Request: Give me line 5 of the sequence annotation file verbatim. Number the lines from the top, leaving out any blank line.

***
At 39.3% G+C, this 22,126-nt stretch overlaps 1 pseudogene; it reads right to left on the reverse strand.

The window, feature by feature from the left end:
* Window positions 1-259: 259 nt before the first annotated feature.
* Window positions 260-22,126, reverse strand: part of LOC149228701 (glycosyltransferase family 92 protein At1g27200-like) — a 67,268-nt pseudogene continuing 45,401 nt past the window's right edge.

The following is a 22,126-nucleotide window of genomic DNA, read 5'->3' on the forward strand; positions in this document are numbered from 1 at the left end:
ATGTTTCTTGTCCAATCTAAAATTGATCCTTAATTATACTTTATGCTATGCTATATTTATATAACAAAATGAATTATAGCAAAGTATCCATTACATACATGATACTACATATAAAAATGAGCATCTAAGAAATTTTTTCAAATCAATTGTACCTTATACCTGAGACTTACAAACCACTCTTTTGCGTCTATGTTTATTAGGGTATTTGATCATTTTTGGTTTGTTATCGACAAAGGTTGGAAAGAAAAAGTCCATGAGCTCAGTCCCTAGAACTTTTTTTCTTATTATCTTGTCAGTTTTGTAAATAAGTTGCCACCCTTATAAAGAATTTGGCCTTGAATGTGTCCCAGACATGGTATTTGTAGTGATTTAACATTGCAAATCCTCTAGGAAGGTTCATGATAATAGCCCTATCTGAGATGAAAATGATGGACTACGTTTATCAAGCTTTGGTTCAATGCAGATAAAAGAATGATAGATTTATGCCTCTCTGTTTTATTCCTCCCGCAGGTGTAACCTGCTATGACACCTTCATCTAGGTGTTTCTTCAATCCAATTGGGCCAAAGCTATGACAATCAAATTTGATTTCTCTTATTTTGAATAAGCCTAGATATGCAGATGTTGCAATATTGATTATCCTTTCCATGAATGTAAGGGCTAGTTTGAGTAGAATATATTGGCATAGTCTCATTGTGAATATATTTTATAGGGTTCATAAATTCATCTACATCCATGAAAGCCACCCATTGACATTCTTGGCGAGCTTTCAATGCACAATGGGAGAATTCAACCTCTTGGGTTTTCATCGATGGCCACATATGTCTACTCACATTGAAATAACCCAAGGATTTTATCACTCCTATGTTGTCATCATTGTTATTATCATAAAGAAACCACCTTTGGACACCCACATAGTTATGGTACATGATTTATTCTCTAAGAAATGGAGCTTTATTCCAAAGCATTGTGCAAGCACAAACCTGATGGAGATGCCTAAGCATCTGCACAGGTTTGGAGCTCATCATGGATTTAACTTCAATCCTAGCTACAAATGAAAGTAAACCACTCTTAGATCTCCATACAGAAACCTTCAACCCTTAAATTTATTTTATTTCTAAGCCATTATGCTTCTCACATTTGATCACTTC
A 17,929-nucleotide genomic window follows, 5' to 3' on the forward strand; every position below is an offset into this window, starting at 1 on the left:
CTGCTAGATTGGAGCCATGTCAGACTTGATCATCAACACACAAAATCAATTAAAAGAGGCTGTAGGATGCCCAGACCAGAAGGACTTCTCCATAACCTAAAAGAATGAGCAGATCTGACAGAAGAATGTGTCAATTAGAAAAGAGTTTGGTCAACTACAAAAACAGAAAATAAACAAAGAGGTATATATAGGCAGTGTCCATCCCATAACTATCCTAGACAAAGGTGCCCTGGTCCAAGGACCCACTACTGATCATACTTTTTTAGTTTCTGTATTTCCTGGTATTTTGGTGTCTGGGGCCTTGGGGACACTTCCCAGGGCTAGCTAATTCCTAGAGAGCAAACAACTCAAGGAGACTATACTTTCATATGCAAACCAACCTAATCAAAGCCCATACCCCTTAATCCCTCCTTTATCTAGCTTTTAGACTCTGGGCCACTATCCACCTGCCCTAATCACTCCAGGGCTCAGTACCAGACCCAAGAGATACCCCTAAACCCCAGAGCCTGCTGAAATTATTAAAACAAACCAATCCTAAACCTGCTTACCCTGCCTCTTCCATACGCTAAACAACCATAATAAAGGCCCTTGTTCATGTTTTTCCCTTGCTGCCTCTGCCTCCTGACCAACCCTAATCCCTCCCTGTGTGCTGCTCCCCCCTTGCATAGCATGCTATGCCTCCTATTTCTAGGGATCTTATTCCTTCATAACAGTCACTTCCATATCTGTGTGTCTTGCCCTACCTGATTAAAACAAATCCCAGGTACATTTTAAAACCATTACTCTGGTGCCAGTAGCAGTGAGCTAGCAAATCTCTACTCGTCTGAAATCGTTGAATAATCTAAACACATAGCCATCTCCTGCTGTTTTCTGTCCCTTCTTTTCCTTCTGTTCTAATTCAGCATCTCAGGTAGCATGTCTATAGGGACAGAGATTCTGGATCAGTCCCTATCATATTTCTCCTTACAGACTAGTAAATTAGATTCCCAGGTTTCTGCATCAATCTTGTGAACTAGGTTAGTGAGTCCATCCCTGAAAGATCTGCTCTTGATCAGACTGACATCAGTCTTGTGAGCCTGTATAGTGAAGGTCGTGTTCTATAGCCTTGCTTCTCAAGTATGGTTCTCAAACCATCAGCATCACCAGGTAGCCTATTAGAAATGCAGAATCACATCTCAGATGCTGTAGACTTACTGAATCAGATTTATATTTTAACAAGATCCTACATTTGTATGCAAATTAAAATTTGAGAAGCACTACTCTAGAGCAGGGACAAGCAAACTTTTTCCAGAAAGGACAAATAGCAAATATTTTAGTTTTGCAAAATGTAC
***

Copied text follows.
The following is a 22,126-nucleotide window of genomic DNA, read 5'->3' on the forward strand; positions in this document are numbered from 1 at the left end: